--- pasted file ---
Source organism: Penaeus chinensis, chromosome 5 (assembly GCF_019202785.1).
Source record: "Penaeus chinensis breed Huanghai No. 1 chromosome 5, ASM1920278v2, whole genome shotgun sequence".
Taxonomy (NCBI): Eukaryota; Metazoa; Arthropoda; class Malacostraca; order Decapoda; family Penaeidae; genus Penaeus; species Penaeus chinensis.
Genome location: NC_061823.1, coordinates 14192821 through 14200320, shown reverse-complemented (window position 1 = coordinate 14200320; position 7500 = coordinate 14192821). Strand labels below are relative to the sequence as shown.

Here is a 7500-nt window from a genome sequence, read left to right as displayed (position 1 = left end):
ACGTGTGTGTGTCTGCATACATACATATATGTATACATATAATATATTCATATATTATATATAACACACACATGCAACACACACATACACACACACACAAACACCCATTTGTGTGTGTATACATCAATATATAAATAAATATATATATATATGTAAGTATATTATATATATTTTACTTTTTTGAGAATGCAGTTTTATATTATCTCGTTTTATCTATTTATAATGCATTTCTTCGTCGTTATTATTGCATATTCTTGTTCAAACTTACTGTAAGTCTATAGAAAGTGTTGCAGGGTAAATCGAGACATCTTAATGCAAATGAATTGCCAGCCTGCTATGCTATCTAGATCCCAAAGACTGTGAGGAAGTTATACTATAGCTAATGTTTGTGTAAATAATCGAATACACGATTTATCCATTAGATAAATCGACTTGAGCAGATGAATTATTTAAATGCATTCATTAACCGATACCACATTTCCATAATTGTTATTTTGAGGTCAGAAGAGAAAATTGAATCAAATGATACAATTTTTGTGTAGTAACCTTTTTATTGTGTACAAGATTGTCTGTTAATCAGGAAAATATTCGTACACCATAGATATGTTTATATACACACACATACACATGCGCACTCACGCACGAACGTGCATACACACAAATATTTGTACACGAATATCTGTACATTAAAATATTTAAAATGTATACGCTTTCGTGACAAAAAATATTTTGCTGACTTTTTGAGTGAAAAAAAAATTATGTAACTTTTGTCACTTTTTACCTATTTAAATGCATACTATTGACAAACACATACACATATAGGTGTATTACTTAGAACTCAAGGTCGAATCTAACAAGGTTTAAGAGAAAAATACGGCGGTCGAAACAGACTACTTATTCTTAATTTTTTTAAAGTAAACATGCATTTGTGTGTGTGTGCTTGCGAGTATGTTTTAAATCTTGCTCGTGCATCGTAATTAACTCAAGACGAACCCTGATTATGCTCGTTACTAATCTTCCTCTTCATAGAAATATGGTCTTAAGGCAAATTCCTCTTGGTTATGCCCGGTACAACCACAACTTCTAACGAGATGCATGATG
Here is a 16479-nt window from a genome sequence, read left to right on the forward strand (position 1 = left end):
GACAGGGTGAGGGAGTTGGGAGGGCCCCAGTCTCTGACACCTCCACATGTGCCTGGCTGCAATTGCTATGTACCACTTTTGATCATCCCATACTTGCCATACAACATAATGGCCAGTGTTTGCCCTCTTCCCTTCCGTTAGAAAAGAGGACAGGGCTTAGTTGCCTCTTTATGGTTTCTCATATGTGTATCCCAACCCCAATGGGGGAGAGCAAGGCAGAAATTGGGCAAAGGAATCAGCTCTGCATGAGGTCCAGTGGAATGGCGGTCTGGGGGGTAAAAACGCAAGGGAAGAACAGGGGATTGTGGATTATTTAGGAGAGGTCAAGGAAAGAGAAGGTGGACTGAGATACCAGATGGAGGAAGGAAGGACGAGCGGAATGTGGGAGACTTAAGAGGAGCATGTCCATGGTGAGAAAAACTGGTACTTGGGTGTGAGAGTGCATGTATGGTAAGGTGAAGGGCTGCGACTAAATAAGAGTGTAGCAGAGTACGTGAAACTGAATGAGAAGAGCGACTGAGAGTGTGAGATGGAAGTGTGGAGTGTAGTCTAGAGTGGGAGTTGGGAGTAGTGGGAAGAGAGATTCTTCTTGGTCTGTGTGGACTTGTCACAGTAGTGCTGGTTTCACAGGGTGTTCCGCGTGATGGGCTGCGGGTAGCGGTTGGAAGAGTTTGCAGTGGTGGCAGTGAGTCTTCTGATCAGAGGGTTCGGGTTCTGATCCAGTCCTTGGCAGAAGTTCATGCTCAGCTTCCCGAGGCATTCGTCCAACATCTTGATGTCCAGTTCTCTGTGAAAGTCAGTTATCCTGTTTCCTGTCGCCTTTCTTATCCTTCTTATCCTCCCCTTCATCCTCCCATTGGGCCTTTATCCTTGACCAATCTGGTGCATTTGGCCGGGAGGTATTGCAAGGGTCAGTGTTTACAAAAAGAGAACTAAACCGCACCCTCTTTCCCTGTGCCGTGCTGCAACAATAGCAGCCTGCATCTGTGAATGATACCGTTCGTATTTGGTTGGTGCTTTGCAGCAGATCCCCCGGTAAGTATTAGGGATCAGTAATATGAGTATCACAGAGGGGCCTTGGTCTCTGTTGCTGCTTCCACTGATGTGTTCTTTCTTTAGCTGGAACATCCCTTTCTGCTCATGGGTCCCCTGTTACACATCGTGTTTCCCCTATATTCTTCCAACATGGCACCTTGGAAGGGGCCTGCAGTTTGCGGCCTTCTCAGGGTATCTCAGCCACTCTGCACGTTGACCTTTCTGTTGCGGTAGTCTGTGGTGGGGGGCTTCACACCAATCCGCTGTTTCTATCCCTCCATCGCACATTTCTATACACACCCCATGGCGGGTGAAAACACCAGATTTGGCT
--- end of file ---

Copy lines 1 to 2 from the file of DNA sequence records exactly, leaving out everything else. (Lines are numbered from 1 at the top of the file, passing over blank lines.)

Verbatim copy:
Source organism: Penaeus chinensis, chromosome 5 (assembly GCF_019202785.1).
Source record: "Penaeus chinensis breed Huanghai No. 1 chromosome 5, ASM1920278v2, whole genome shotgun sequence".